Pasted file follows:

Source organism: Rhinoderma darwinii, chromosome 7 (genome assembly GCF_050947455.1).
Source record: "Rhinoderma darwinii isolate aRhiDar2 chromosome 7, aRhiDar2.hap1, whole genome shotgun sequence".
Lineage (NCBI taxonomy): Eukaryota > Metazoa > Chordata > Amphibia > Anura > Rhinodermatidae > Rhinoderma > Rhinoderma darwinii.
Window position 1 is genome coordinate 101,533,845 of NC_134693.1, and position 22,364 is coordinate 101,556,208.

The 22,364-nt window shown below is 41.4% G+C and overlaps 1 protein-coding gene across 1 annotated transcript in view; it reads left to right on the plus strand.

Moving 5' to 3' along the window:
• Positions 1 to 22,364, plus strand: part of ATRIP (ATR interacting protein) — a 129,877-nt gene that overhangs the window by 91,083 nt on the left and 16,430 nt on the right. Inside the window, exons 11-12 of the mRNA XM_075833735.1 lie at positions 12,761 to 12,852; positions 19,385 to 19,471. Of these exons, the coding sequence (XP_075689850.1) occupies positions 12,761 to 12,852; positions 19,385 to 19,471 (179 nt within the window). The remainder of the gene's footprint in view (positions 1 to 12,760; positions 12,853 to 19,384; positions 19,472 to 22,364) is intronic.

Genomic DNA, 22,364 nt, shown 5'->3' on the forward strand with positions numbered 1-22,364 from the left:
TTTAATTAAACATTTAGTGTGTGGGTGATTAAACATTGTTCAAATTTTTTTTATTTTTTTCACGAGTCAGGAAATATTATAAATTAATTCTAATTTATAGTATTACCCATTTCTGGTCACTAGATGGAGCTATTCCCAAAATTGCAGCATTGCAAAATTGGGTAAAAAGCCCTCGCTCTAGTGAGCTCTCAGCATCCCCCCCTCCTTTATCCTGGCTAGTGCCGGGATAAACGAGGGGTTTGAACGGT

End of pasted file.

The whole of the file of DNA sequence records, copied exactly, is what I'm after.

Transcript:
Source organism: Rhinoderma darwinii, chromosome 7 (genome assembly GCF_050947455.1).
Source record: "Rhinoderma darwinii isolate aRhiDar2 chromosome 7, aRhiDar2.hap1, whole genome shotgun sequence".
Lineage (NCBI taxonomy): Eukaryota > Metazoa > Chordata > Amphibia > Anura > Rhinodermatidae > Rhinoderma > Rhinoderma darwinii.
Window position 1 is genome coordinate 101,533,845 of NC_134693.1, and position 22,364 is coordinate 101,556,208.

The 22,364-nt window shown below is 41.4% G+C and overlaps 1 protein-coding gene across 1 annotated transcript in view; it reads left to right on the plus strand.

Moving 5' to 3' along the window:
• Positions 1 to 22,364, plus strand: part of ATRIP (ATR interacting protein) — a 129,877-nt gene that overhangs the window by 91,083 nt on the left and 16,430 nt on the right. Inside the window, exons 11-12 of the mRNA XM_075833735.1 lie at positions 12,761 to 12,852; positions 19,385 to 19,471. Of these exons, the coding sequence (XP_075689850.1) occupies positions 12,761 to 12,852; positions 19,385 to 19,471 (179 nt within the window). The remainder of the gene's footprint in view (positions 1 to 12,760; positions 12,853 to 19,384; positions 19,472 to 22,364) is intronic.

Genomic DNA, 22,364 nt, shown 5'->3' on the forward strand with positions numbered 1-22,364 from the left:
TTTAATTAAACATTTAGTGTGTGGGTGATTAAACATTGTTCAAATTTTTTTTATTTTTTTCACGAGTCAGGAAATATTATAAATTAATTCTAATTTATAGTATTACCCATTTCTGGTCACTAGATGGAGCTATTCCCAAAATTGCAGCATTGCAAAATTGGGTAAAAAGCCCTCGCTCTAGTGAGCTCTCAGCATCCCCCCCTCCTTTATCCTGGCTAGTGCCGGGATAAACGAGGGGTTTGAACGGT